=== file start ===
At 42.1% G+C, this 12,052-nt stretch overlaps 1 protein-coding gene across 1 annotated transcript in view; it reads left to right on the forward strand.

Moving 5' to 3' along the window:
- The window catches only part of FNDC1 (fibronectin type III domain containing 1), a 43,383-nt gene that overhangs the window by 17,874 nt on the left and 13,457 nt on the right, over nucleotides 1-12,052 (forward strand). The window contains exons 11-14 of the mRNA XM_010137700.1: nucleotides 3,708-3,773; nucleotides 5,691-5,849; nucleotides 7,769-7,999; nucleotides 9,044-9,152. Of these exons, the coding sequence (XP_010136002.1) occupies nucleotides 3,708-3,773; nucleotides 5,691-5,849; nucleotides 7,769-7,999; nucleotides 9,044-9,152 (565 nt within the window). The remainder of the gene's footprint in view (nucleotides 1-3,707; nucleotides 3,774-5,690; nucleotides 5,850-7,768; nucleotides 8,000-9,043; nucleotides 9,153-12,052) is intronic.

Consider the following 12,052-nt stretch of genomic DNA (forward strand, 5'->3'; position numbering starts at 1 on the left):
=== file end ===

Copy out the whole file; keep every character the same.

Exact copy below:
At 42.1% G+C, this 12,052-nt stretch overlaps 1 protein-coding gene across 1 annotated transcript in view; it reads left to right on the forward strand.

Moving 5' to 3' along the window:
- The window catches only part of FNDC1 (fibronectin type III domain containing 1), a 43,383-nt gene that overhangs the window by 17,874 nt on the left and 13,457 nt on the right, over nucleotides 1-12,052 (forward strand). The window contains exons 11-14 of the mRNA XM_010137700.1: nucleotides 3,708-3,773; nucleotides 5,691-5,849; nucleotides 7,769-7,999; nucleotides 9,044-9,152. Of these exons, the coding sequence (XP_010136002.1) occupies nucleotides 3,708-3,773; nucleotides 5,691-5,849; nucleotides 7,769-7,999; nucleotides 9,044-9,152 (565 nt within the window). The remainder of the gene's footprint in view (nucleotides 1-3,707; nucleotides 3,774-5,690; nucleotides 5,850-7,768; nucleotides 8,000-9,043; nucleotides 9,153-12,052) is intronic.

Consider the following 12,052-nt stretch of genomic DNA (forward strand, 5'->3'; position numbering starts at 1 on the left):